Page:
I think what makes this difficult is the definition of "secure." Clearly $H(m)=2$ always outputs a prime number, but it is not considered secure.
For it to be "secure," one would expect every prime number to have an equal probability of being chosen, given a random input. Since you can enumerate the prime numbers below a certain value, the problem is isomorphic to a "normal" hash which generates an integer from 0..$\pi(2^\lambda)$ where $\pi$ is a function which counts the number of primes up to a certain value. If you can demonstrate that your normal hash generates unpredictable results with a uniform distribution, then your proof is complete.
However, finding a function for the first $\pi(2^\lambda)$ primes is tricky, especially if $\lambda$ is large.
Potentially of interest is a paper by Jones, Sato, Wada, and Weins from 1976. In it, they produced a fascinating polynomial of degree 25 in 26 variables which yields a prime number, 1, or a negative number for all non-negative integers. Interestingly, it also generates every prime number, so it is guaranteed to contain all $\pi(2^\lambda)$ primes you want.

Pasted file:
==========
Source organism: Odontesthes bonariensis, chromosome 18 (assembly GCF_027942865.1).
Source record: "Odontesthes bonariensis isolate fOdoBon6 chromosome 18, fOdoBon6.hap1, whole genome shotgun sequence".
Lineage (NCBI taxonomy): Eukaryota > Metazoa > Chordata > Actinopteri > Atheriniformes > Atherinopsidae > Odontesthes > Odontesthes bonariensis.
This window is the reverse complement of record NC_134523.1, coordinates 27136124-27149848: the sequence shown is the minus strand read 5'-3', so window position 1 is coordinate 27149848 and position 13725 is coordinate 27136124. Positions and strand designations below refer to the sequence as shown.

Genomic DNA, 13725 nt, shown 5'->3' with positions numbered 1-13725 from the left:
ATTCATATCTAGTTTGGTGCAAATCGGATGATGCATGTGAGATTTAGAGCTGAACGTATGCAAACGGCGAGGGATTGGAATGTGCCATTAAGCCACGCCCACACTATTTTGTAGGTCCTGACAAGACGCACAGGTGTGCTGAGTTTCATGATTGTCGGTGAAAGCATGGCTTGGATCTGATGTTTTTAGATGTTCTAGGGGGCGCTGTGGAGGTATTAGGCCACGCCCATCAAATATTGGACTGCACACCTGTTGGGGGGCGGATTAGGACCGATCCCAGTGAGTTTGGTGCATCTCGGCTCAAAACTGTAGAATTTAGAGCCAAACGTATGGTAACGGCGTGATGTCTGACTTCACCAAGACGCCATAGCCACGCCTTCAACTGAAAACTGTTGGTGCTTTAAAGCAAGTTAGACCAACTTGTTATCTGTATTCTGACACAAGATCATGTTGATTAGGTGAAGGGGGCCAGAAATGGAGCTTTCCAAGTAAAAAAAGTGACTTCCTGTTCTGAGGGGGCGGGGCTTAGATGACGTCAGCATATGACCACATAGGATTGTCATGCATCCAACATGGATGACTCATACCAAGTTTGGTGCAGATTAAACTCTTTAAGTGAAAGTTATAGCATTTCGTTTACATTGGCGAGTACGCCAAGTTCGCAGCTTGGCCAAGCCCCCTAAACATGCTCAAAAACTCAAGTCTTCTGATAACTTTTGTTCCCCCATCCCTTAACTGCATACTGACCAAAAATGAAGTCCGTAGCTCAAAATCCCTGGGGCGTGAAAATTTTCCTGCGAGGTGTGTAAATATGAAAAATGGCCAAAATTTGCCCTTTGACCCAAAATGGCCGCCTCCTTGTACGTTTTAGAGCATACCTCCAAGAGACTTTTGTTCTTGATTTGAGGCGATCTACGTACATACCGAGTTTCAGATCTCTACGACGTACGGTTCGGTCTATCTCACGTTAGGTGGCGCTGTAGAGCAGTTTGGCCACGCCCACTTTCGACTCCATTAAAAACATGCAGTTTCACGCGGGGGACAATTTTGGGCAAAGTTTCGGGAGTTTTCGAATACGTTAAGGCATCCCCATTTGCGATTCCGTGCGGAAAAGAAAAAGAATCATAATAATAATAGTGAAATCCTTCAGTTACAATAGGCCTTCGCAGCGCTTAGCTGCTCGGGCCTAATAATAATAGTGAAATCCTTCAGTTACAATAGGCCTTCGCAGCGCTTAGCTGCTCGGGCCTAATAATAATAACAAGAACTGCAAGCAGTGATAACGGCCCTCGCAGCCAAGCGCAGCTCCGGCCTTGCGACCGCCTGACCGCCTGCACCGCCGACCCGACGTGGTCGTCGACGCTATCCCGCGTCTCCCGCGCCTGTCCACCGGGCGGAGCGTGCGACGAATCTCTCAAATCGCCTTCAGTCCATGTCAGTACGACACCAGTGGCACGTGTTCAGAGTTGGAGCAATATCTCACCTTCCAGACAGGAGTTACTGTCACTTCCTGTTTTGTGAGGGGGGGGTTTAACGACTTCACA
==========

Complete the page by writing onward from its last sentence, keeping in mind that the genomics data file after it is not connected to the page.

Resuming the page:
Of course, that is a 26 variable function, and it makes no guarantees about repeating prime numbers in a non-uniform distribution. But you could in theory find a loop through these numbers which generates every prime number you want. If you could do some massaging to get it into the form of a cyclic group, you could rapidly index through it and generate such numbers efficiently.
However, I do believe that, even if creating such a cyclic group is possible, it would likely require an amount of initial effort proportional to $\pi(2^\lambda)$ at the least. The result might be nice and compact, but generating it would be abysmal.
Generating prime numbers by an equation is fascinatingly difficult. While there is, in theory, a polynomial time solution to your problem, it's not clear how to efficiently determine what that is.